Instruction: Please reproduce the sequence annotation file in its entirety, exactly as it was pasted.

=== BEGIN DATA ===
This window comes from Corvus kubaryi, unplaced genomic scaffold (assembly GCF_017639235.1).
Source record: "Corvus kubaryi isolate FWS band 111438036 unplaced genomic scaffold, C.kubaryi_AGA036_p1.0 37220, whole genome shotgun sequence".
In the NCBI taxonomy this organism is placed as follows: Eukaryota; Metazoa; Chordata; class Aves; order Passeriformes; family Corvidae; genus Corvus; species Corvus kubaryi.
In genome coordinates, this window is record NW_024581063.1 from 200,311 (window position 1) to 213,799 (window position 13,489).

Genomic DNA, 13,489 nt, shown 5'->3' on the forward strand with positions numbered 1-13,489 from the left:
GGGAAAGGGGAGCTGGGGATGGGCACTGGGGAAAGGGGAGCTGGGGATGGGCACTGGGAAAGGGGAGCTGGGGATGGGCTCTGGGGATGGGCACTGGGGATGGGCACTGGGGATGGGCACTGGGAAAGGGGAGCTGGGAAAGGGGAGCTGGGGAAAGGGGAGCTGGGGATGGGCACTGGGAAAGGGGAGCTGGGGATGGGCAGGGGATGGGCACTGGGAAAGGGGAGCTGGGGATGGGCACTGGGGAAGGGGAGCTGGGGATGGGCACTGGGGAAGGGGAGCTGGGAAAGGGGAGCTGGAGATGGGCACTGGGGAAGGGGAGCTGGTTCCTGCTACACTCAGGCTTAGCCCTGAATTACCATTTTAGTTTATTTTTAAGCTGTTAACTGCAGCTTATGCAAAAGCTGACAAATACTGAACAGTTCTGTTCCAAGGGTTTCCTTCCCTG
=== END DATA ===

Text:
This window comes from Corvus kubaryi, unplaced genomic scaffold (assembly GCF_017639235.1).
Source record: "Corvus kubaryi isolate FWS band 111438036 unplaced genomic scaffold, C.kubaryi_AGA036_p1.0 37220, whole genome shotgun sequence".
In the NCBI taxonomy this organism is placed as follows: Eukaryota; Metazoa; Chordata; class Aves; order Passeriformes; family Corvidae; genus Corvus; species Corvus kubaryi.
In genome coordinates, this window is record NW_024581063.1 from 200,311 (window position 1) to 213,799 (window position 13,489).

Genomic DNA, 13,489 nt, shown 5'->3' on the forward strand with positions numbered 1-13,489 from the left:
GGGAAAGGGGAGCTGGGGATGGGCACTGGGGAAAGGGGAGCTGGGGATGGGCACTGGGAAAGGGGAGCTGGGGATGGGCTCTGGGGATGGGCACTGGGGATGGGCACTGGGGATGGGCACTGGGAAAGGGGAGCTGGGAAAGGGGAGCTGGGGAAAGGGGAGCTGGGGATGGGCACTGGGAAAGGGGAGCTGGGGATGGGCAGGGGATGGGCACTGGGAAAGGGGAGCTGGGGATGGGCACTGGGGAAGGGGAGCTGGGGATGGGCACTGGGGAAGGGGAGCTGGGAAAGGGGAGCTGGAGATGGGCACTGGGGAAGGGGAGCTGGTTCCTGCTACACTCAGGCTTAGCCCTGAATTACCATTTTAGTTTATTTTTAAGCTGTTAACTGCAGCTTATGCAAAAGCTGACAAATACTGAACAGTTCTGTTCCAAGGGTTTCCTTCCCTG